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(Court of Protection, Mostyn J, 11 December 2012)
The 57-year-old man suffered from a number of separable mental disorders including childhood autism, obsessive compulsive disorder, dissocial personality disorder, mixed anxiety disorder and paedophilia. The professional opinion was that he lacked capacity to litigate, to make decisions concerning his care needs including where he lived, the medication he should take, the contact he should have with others, and about his finances, property and affairs. It was agreed by all parties that it was in his best interests to remain living in his current care home indefinitely and that he should be subjected to rigorous restrictions on those he could have contact with and in his correspondence in order to minimise the risk he posed.
The man's paedophilia manifested itself in compulsive letter writing about his fantasies about sex with children which he would leave in public places, collecting photos of children and other sexually deviant behaviour. From time to time it was judged necessary for him to be strip-searched, his correspondence monitored and his telephone conversations listened to.
There was no question that the man was being deprived of his liberty but Art 5 of the European Convention for the Protection of Human Rights and Fundamental Freedoms 1950 permitted the lawful detention of persons with unsound mind and all parties were in agreement that his detention fell squarely within the exception. The more uncertain question was whether the man's rights under Art 8 were being infringed.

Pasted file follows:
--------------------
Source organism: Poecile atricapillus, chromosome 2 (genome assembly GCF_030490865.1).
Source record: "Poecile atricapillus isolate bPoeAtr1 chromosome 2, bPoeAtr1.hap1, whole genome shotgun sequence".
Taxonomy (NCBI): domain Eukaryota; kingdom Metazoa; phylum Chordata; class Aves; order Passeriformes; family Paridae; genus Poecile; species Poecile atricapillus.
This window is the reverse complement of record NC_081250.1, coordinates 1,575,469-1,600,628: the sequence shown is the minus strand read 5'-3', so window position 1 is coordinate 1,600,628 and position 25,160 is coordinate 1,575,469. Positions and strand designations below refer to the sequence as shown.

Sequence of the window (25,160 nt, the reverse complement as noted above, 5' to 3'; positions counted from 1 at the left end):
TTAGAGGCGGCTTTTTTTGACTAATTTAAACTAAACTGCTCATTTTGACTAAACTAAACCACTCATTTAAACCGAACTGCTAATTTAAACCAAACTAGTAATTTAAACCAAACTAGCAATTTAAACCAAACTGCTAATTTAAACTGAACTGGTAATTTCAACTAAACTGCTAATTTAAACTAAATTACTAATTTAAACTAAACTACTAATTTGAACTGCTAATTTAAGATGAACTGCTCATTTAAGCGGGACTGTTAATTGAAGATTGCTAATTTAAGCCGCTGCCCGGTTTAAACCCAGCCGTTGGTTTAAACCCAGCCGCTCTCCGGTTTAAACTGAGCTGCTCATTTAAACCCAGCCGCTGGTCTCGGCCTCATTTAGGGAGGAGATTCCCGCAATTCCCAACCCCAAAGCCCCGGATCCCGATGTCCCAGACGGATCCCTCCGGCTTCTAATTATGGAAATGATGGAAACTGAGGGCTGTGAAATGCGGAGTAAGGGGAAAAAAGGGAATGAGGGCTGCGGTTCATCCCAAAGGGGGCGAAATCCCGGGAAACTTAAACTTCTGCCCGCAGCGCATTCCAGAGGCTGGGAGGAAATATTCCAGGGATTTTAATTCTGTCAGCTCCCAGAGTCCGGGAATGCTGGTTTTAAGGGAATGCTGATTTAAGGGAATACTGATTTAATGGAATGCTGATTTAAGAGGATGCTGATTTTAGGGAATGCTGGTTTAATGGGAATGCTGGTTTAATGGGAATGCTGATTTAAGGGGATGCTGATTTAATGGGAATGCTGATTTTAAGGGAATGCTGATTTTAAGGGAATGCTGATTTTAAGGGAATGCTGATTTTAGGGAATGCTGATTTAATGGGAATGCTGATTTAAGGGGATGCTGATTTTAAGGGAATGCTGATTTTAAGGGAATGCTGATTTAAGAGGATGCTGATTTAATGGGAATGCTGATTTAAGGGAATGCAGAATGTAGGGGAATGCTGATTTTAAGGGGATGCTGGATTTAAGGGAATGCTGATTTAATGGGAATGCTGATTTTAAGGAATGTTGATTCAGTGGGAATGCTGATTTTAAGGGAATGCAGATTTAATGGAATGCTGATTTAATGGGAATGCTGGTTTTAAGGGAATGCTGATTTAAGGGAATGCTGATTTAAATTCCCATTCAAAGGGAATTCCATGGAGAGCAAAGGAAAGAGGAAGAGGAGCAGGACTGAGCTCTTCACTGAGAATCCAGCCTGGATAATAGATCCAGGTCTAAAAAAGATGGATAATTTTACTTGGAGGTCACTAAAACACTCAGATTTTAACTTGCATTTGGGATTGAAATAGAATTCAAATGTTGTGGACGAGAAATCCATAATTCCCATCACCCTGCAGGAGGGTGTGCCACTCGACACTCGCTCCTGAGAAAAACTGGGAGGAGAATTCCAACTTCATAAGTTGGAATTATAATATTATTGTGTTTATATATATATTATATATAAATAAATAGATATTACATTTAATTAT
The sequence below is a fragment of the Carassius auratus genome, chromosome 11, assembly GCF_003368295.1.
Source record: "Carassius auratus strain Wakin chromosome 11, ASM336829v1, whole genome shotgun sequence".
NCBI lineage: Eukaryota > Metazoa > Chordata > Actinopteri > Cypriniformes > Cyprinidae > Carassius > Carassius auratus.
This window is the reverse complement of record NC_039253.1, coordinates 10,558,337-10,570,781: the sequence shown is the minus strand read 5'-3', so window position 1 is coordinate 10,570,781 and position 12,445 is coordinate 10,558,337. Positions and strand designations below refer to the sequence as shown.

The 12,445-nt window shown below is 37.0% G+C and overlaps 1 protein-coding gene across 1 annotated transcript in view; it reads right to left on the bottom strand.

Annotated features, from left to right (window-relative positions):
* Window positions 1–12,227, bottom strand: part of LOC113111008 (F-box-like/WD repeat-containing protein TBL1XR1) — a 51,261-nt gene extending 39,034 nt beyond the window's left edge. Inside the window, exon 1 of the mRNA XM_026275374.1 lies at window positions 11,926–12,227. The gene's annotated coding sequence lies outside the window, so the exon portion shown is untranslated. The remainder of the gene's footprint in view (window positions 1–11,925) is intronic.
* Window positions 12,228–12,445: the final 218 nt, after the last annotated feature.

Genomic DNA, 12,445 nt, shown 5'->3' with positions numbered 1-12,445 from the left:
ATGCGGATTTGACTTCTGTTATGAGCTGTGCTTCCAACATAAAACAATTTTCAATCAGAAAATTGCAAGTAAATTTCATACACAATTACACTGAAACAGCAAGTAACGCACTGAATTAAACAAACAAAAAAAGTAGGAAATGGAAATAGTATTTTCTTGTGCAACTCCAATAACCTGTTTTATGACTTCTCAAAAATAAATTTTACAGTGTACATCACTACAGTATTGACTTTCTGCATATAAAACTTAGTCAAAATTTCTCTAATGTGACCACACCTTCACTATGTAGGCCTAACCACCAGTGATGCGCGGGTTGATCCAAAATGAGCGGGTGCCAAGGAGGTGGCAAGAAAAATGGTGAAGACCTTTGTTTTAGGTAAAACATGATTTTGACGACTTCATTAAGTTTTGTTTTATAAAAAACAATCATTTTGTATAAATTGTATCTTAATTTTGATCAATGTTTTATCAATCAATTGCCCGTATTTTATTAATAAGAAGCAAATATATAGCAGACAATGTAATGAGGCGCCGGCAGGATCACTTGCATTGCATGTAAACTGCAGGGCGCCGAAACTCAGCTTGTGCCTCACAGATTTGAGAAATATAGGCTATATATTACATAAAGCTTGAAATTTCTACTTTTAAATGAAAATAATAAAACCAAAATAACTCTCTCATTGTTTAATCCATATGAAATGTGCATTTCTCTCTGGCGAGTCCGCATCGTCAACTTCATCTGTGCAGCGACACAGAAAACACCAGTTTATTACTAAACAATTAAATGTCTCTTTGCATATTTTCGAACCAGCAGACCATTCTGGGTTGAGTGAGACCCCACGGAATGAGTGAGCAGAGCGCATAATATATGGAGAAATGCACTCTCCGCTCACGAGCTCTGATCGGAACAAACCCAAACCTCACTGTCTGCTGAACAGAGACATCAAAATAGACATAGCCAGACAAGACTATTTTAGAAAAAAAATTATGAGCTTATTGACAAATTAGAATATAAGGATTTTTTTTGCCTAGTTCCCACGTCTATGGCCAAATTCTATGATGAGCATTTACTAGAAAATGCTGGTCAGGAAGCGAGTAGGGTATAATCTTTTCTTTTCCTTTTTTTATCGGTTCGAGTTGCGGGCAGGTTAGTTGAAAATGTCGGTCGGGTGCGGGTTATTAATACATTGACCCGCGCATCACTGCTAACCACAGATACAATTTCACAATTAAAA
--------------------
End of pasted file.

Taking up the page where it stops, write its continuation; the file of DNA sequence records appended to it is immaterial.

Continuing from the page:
In order to ensure compliance with Art 8 the Official Solicitor proposed a highly detailed agreed policy arrangement document which regulated inter alia the circumstances in which the man could be strip searched and have his telephone calls and correspondence monitored. The NHS Trust would agree to review each separate policy and the Care Quality Commission would seek advice from a human rights expert and specifically case track any material allegations of abuse made by the man.
Although not every case which involved some interference with Art 8 rights necessitated detailed policy documents such as this, in certain instances where there was going to be a long-term restrictive regime accompanied by invasive monitoring, the policies agreed here were likely to be necessary if serious doubts of a breach of Art 8 were to be avoided. In addition to the policy document there would be an annual review of the man's circumstances by the court.
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